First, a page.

1618 “Their habite is shoes with but one sole apiece; stockings (which they call short hose) made of a warm stuffe of divers colours, which they call Tartan; as for breeches, many of them, nor their forefathers, never wore any, but a jerkin of the same stuffe that their hose is of, their garters being bands and wreaths of hay or straw, with a plaid about their shoulders, which is a mantle of divers colours, much finer and lighter stuffe than their hose…”
John Taylor, the “water poet”, on a visit to Braemar.

1630 Mercenaries
Scottish Mercenaries of 1630

1639 “Their dress was as antique as the rest; a cap on their heads, called by them a bonnet, long hanging sleeves behind, and their doublet, breeches and stockings, of a stuff they call plaid, striped across red and yellow, with short cloaks of the same.”
Daniel Defoe, author of Robinson Crusoe.

1641 “Their uppermost Garment is a loose Cloke of several Ells, striped and partly coloured, which they gird breathwise with a leather Belt, so as it scarce covers the knees… Far the greatest part of the Plaid covers the uppermost parts of the Body. Sometimes it is all folded round the Body about the Region of the Belt, for disengaging and leaving the hands free; and sometimes ‘tis wrapped round all that is above the Flank.”
Robert Gordon of Straloch.

1688 “The usual outward habit of both sexes is the pladd; the women’s much finer, the colours more lively, and the squares larger than the men’s, and put me in mind of the ancient Picts. This serves them for a veil and covers both head and body. The men wear theirs after another manner, especially when designed for ornament:- it is loose and flowing, like the mantles our painters give their heroes
“William Sacheverell, Governor of the Isle of Man, observing the dress of the Isle of Mull.

1703 “The plad wore only by the men, is made of fine wool, the thread as fine as can be made of that kind; it consists of divers colours, and there is a great deal of ingenuity requir’d in sorting the colours, and so as to be agreeable to the nicest fancy . . .every isle differs from each other in their fancy of making plaids, as to the stripes in breadth and colours. This humour is as different thro’ the main land of the Highlands, insofar that they who have seen those places, is able at first view of a man’s plaid, to guess the place of his residence. “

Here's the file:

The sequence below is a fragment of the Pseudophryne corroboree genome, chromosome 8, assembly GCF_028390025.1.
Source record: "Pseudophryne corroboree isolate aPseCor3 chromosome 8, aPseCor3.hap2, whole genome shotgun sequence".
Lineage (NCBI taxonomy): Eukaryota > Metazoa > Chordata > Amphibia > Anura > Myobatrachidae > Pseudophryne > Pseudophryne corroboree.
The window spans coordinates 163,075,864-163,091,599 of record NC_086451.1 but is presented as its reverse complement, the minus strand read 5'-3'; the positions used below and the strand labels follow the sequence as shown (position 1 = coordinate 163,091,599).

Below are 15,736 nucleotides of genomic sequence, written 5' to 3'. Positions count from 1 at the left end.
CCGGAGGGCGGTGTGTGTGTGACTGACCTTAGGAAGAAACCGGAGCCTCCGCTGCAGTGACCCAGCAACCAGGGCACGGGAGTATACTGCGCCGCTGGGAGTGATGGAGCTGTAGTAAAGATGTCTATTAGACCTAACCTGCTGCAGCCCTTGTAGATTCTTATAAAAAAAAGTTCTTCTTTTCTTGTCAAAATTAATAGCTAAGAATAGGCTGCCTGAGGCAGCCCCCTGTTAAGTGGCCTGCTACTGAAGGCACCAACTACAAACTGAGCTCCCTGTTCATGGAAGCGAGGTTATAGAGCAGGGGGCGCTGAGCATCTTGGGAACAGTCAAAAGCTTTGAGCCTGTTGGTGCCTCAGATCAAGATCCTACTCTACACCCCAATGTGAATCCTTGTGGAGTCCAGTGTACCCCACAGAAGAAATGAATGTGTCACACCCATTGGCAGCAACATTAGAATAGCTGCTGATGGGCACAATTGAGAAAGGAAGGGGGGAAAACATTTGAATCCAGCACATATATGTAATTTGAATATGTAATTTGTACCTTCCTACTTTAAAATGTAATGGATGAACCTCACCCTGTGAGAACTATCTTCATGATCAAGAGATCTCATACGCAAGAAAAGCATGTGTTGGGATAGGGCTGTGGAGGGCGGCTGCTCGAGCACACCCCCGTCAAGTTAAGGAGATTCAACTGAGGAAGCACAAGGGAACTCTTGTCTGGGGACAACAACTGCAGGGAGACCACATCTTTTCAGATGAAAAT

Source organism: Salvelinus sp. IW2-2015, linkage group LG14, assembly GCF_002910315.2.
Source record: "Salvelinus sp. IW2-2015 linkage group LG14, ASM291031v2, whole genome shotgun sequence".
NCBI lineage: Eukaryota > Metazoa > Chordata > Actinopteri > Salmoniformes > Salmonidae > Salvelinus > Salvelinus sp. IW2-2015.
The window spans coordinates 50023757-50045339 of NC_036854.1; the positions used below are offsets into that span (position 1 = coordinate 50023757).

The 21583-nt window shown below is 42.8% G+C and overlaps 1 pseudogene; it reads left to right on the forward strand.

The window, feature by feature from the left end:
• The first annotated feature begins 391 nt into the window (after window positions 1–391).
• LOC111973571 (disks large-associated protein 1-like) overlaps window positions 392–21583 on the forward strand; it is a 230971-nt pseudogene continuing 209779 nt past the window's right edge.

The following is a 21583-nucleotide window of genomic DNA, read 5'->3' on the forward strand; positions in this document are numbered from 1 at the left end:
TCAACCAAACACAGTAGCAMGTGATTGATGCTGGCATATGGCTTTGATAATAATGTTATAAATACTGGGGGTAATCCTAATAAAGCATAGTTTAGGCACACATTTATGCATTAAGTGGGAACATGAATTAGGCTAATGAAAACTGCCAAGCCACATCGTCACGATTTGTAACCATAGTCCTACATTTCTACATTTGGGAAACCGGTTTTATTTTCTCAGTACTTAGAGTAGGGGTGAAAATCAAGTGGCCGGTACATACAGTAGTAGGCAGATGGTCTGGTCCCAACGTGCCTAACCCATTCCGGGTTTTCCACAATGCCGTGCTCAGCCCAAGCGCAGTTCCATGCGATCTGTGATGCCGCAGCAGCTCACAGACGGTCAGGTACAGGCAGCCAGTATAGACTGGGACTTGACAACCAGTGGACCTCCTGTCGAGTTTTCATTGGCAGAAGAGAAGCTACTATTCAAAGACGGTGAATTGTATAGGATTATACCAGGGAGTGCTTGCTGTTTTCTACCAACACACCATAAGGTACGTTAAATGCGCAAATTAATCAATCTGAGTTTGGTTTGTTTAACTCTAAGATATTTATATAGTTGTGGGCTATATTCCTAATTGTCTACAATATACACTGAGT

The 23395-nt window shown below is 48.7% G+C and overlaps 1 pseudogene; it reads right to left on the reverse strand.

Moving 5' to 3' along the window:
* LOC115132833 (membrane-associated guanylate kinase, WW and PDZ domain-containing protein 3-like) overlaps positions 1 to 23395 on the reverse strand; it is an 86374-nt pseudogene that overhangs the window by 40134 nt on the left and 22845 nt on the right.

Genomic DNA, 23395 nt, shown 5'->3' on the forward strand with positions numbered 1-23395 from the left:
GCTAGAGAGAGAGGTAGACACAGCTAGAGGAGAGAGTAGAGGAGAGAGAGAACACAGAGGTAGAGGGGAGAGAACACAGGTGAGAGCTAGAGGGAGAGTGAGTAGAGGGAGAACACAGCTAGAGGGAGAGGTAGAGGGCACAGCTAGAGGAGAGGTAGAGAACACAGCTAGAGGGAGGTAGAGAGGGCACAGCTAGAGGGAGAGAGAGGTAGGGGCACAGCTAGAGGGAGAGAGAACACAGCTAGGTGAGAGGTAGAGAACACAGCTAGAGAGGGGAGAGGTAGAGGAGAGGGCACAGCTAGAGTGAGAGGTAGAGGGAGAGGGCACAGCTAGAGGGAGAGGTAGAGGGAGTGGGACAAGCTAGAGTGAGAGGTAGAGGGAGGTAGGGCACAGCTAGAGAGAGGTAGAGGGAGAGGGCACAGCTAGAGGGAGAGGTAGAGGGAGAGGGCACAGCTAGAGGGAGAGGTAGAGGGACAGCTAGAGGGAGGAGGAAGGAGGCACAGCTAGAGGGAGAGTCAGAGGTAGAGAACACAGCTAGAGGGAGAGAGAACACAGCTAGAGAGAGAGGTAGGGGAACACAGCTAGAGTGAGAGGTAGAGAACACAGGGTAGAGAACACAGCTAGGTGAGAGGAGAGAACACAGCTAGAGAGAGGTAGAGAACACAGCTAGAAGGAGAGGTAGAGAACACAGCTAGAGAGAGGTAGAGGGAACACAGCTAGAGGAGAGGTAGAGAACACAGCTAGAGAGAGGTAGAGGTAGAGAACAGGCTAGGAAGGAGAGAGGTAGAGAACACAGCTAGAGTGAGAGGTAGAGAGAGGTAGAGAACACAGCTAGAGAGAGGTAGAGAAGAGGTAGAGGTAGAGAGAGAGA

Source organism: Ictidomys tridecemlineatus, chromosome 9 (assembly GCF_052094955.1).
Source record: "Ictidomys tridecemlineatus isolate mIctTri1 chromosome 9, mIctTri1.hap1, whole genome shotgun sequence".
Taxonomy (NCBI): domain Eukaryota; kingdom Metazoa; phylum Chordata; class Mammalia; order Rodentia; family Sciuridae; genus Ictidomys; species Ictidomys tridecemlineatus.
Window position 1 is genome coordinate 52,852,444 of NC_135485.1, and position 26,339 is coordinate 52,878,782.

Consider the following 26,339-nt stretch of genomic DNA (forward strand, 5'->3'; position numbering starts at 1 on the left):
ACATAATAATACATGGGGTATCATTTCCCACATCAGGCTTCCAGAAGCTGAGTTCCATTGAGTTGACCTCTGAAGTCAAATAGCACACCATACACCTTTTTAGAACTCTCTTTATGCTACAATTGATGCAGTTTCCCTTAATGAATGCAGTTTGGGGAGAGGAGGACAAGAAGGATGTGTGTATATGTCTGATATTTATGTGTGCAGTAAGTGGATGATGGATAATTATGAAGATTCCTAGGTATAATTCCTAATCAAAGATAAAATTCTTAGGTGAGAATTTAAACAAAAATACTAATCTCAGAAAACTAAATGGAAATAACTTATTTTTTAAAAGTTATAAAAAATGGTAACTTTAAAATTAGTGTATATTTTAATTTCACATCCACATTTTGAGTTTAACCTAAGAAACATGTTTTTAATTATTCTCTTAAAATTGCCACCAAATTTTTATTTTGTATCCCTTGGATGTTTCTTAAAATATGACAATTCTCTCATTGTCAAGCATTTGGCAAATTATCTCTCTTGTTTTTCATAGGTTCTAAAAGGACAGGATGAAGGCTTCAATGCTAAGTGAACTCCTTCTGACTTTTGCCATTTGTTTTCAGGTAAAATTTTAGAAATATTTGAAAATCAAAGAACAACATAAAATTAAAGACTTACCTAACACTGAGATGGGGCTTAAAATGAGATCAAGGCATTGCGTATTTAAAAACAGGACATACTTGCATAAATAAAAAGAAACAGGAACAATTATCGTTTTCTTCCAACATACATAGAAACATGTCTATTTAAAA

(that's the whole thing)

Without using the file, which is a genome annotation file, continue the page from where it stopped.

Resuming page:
Martin Martin, Western Isles of Scotland.

1711 Reported that tartan was being exported to London where there was a trade in tartan bed hangings, curtains and nightgowns. Tartans and Highland Dress. C.R. MacKinnon.

1713 The Royal Company of Archers adopt a uniform incorporating – “Stuart tartan coat lined with white shalloon…” Company records quoted by J. Telfer Dunbar.

1726 They wear a plaid, which is usually three yards long and two breadths wide, and the whole garb is made of checkered tartan, or plaiding . . . .the plaid is the undress of the ladies . . . it is made of silk or fine worsted, chequered with various lively colours, two breadths wide, and three yards in length
Captain Edward Burt’s Letters from a Gentleman in the North of Scotland.

1740 Two cargoes from Leith to London included 9,406 yards of tartan. From the Caledonian Mercury and quoted in Tartans and Highland Dress by C.R. MacKinnon.

Highland soldier 1744
Highland Soldiers of 1744